Tuesday, August 9, 2011

Come with me on a new journey

It all started in early June when I’d received a call from CJ’s preschool. There’d been an incident with the new teacher. He’d ripped a necklace off of a child’s neck and then slapped the teacher when she tried to put him in time-out. I was horrified, devastated and just plain didn’t understand. Yes, CJ is challenging, but that didn’t seem right. Of course, I immediately agree to conference with the owner and his two teachers the upcoming Monday.

At home, I gently asked CJ what had gone on that day. I had to prod at him a couple times before he said that he was getting the necklace off a fence for the kid and it broke. Well, CJ’s about as gentle as a bull in a china shop, no surprise there. I asked him again to clarify, off the fence? “Did you take it off the kid’s neck?” He insisted it was on the fence. Then I asked him, “Did you slap the teacher?” “Yes,” he replied. When asked why he said that she wouldn’t put him down. I clarified again that she had picked him up off the ground. They’d told me that she’d bent down to speak to him after he’d run from her when she’d asked him to go to time-out. He said again that she’d picked him up and wouldn’t let him go. When asked why he didn’t go to time-out when told to, he said that he’d just wanted to play. In his mind, he didn’t do a thing wrong and couldn’t figure why he was being punished. It didn’t seem like she’d explained to him the reason.

At the meeting on Monday, I’d asked teacher #1 if she’d witnessed the exchange between CJ & teacher #2. She told me that she’d gone inside before then to either take a child to the restroom or go herself- she couldn’t recall which. And teacher #2 was left on the playground with the class by herself. So I asked teacher #2 if she’d seen CJ ‘rip the necklace from the child’s neck.’ No, she hadn’t but she was quick to clarify that she’d only looked away for one minute and when she looked back CJ was holding the broken necklace and the other child was crying. And she immediately proceeds to tell CJ to go time-out and he ran. So now you have a grown woman chasing a 4 year old around the playground and getting angrier by the second. Why did she chase him? It’s a fenced in playground- where’s he going to go? And when it came out that she’d picked him up, the school’s owner dropped it, quickly.

During our meeting they inform me that my child is “different from anything they’ve ever seen.” They are quick to tell me everything they find wrong with him and then basically ask me to “fix it.” At the time, I thought they were going to be willing to work with me. They put together a list of “concerns” and I faxed that off to his pediatrician for her to review. When I let them know the doctor was referring us to Occupational Therapist to evaluate him for Sensory Processing Disorder, I basically gave them the end date for his enrollment there. I just didn’t know it, yet.

The past few weeks, I’ve mulled over whether or not to chronicle our new journey here on the blog. Do I put this out there? Do I even continue to blog at all? Even the name of my blog has caused me some concern. Does the reference to Cuckoo’s Nest and discussing raising a child with a neurological disorder go together? The name came long before CJ existed. But does it show a lack of empathy? Even do my previous posts where I discuss CJ’s behavior and sometimes with a comical spin- is that cruel in hindsight? I haven’t come up with answers on most of my questions. However, I am not ashamed that my child has Sensory Processing Disorder (SPD). He’s a brilliant child and I want to post the story out there.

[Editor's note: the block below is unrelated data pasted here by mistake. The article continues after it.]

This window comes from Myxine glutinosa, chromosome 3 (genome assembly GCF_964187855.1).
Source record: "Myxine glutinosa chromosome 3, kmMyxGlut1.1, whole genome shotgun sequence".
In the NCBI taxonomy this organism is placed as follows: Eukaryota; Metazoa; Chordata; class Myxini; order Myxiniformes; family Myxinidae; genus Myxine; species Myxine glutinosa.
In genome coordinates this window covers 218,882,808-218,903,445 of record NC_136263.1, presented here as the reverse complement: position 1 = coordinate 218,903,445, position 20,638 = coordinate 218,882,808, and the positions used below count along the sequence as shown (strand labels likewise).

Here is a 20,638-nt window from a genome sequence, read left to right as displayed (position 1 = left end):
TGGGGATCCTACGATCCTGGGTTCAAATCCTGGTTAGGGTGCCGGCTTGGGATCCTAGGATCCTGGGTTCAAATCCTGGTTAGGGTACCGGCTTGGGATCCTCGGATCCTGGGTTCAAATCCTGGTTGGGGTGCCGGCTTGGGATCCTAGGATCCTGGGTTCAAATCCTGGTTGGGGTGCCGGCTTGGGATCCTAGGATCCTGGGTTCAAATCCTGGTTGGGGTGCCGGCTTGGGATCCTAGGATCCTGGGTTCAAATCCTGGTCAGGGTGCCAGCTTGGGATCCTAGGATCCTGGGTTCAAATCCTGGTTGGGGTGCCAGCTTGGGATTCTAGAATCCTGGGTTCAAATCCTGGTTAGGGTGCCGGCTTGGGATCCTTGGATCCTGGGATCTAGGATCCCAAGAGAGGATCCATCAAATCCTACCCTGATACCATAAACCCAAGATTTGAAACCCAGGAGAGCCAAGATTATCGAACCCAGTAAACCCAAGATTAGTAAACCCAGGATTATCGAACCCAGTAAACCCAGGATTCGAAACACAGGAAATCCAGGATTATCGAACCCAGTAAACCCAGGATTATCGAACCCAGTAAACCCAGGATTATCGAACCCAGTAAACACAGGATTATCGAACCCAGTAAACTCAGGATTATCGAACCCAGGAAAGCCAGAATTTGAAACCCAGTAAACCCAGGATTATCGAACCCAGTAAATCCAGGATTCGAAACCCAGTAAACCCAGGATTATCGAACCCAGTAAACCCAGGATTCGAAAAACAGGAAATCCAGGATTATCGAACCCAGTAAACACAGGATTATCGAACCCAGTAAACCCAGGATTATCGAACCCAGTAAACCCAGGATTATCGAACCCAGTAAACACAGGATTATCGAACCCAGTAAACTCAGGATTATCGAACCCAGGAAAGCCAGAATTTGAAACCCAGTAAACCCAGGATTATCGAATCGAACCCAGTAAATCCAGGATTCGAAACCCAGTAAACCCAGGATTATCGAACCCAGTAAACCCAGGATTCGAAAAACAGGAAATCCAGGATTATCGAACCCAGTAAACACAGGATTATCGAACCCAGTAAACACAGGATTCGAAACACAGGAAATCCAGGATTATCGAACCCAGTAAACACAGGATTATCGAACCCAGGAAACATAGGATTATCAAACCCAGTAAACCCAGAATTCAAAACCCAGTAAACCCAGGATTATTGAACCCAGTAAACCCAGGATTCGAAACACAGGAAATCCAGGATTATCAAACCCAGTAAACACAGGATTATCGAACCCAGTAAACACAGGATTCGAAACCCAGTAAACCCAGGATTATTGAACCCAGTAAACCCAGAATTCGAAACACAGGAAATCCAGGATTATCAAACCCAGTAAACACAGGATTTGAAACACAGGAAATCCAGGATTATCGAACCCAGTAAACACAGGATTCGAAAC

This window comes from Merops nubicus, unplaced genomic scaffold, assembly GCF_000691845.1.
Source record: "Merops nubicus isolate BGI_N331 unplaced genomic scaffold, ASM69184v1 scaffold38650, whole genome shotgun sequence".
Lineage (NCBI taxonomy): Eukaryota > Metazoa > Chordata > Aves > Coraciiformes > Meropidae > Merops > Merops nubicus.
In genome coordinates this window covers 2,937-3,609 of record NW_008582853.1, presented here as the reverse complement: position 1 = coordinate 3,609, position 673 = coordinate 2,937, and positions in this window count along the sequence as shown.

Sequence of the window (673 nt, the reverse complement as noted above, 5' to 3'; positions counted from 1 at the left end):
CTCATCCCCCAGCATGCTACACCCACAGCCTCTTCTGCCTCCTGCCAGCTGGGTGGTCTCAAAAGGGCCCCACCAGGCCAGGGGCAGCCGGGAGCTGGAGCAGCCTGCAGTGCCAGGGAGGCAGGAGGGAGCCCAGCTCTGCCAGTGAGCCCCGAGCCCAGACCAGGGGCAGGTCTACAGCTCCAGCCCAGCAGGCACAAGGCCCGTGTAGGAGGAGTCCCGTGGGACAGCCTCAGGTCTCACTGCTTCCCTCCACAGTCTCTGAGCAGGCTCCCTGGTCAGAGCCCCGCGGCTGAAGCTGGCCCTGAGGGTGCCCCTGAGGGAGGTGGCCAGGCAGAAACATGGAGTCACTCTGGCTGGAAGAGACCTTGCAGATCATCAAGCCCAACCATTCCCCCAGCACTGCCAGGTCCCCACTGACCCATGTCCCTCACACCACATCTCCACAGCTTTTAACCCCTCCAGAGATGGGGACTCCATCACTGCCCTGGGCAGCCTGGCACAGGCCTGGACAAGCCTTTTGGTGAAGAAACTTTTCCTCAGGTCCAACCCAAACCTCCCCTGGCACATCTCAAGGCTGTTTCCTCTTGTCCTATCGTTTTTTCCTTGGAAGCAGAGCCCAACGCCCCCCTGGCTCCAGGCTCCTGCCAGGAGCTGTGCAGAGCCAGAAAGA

Because one thing I found when I started researching SPD is that most people who are directly affected, have no idea what it is. And those who have children or are closely linked to children with any of these types of disorders are extremely supportive. On Twitter, I’ve found a huge network of support. Previously parents facing these types of diagnosis were isolated- your kid didn’t act right and there was very little information out there. This is changing.

This is a new road for us. I’m not sure what it holds but there will be some bumps, potholes and hills, mountains and valleys along the way. I’m going to try to be honest about the experience and every now and then someone might need to remind me to enjoy the scenery.


Kay Elam Writes said...

First of all, don't stop blogging. You need a creative outlet and to spin it in a comical way is a gift not only to your readers but to yourself.

Second, get off this guilt trip. Of course your prior blogs and the name of your blog have nothing to do with this diagnosis. Give yourself a break. You're over thinking it.

Third, I think your child is better off out of this preschool. They obviously didn't do due diligence. I commend you as a parent for not over reacting and for listening to your child. Your parenting skills are reflected in how you gently coaxed the real story from him. You're right--in his mind he didn't do anything wrong. He was trying to help someone get their necklace unhung and his teachers overreacted. He's too young to have the communication skills to question their behavior (and besides they are teachers).

Good for you for sending your concerns to the pediatrician and working with him/her to find the medical reason for your son's behavior.

Good luck and keep on blogging. I'd like to follow your journey through this bump in the road. Most of all remember you are a good mom. Again, give yourself a break.

Terri Jones said...

Thanks Kay. That's really sweet of you. I appreciate the comments. We're a work in progress and there's lots more to get off my chest.